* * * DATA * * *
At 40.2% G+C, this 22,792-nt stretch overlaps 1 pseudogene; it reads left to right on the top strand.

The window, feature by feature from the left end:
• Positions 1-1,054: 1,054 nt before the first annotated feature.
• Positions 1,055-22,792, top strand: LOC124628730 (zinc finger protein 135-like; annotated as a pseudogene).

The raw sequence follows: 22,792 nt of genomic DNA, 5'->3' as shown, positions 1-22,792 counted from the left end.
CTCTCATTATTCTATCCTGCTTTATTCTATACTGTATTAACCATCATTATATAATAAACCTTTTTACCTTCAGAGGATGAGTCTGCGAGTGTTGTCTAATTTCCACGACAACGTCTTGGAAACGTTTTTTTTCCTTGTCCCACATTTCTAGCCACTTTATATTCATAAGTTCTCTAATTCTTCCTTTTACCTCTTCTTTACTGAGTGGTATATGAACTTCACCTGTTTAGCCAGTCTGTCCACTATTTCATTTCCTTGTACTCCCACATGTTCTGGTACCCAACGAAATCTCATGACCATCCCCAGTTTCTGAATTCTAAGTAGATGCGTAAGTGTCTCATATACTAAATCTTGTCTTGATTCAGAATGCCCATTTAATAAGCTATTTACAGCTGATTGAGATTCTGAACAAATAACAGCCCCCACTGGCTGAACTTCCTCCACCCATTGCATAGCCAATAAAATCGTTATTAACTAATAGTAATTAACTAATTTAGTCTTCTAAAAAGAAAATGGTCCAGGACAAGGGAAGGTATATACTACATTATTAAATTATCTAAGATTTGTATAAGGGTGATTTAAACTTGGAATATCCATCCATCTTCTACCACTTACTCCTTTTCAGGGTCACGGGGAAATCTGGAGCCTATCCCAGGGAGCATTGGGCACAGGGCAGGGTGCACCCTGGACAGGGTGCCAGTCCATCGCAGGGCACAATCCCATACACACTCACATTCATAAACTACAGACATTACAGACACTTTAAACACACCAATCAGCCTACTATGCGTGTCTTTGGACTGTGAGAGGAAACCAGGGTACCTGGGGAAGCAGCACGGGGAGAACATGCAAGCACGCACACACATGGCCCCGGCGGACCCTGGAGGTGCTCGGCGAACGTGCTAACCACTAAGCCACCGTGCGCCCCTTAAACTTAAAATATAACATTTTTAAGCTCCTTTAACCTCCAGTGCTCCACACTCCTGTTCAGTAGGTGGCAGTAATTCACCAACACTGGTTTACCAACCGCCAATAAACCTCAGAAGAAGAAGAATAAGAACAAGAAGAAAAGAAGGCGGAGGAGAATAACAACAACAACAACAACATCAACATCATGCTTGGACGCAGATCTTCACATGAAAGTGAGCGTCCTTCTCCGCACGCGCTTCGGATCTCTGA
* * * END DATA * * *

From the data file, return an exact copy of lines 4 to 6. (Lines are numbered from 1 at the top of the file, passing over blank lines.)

• Positions 1,055-22,792, top strand: LOC124628730 (zinc finger protein 135-like; annotated as a pseudogene).

The raw sequence follows: 22,792 nt of genomic DNA, 5'->3' as shown, positions 1-22,792 counted from the left end.
CTCTCATTATTCTATCCTGCTTTATTCTATACTGTATTAACCATCATTATATAATAAACCTTTTTACCTTCAGAGGATGAGTCTGCGAGTGTTGTCTAATTTCCACGACAACGTCTTGGAAACGTTTTTTTTCCTTGTCCCACATTTCTAGCCACTTTATATTCATAAGTTCTCTAATTCTTCCTTTTACCTCTTCTTTACTGAGTGGTATATGAACTTCACCTGTTTAGCCAGTCTGTCCACTATTTCATTTCCTTGTACTCCCACATGTTCTGGTACCCAACGAAATCTCATGACCATCCCCAGTTTCTGAATTCTAAGTAGATGCGTAAGTGTCTCATATACTAAATCTTGTCTTGATTCAGAATGCCCATTTAATAAGCTATTTACAGCTGATTGAGATTCTGAACAAATAACAGCCCCCACTGGCTGAACTTCCTCCACCCATTGCATAGCCAATAAAATCGTTATTAACTAATAGTAATTAACTAATTTAGTCTTCTAAAAAGAAAATGGTCCAGGACAAGGGAAGGTATATACTACATTATTAAATTATCTAAGATTTGTATAAGGGTGATTTAAACTTGGAATATCCATCCATCTTCTACCACTTACTCCTTTTCAGGGTCACGGGGAAATCTGGAGCCTATCCCAGGGAGCATTGGGCACAGGGCAGGGTGCACCCTGGACAGGGTGCCAGTCCATCGCAGGGCACAATCCCATACACACTCACATTCATAAACTACAGACATTACAGACACTTTAAACACACCAATCAGCCTACTATGCGTGTCTTTGGACTGTGAGAGGAAACCAGGGTACCTGGGGAAGCAGCACGGGGAGAACATGCAAGCACGCACACACATGGCCCCGGCGGACCCTGGAGGTGCTCGGCGAACGTGCTAACCACTAAGCCACCGTGCGCCCCTTAAACTTAAAATATAACATTTTTAAGCTCCTTTAACCTCCAGTGCTCCACACTCCTGTTCAGTAGGTGGCAGTAATTCACCAACACTGGTTTACCAACCGCCAATAAACCTCAGAAGAAGAAGAATAAGAACAAGAAGAAAAGAAGGCGGAGGAGAATAACAACAACAACAACAACATCAACATCATGCTTGGACGCAGATCTTCACATGAAAGTGAGCGTCCTTCTCCGCACGCGCTTCGGATCTCTGA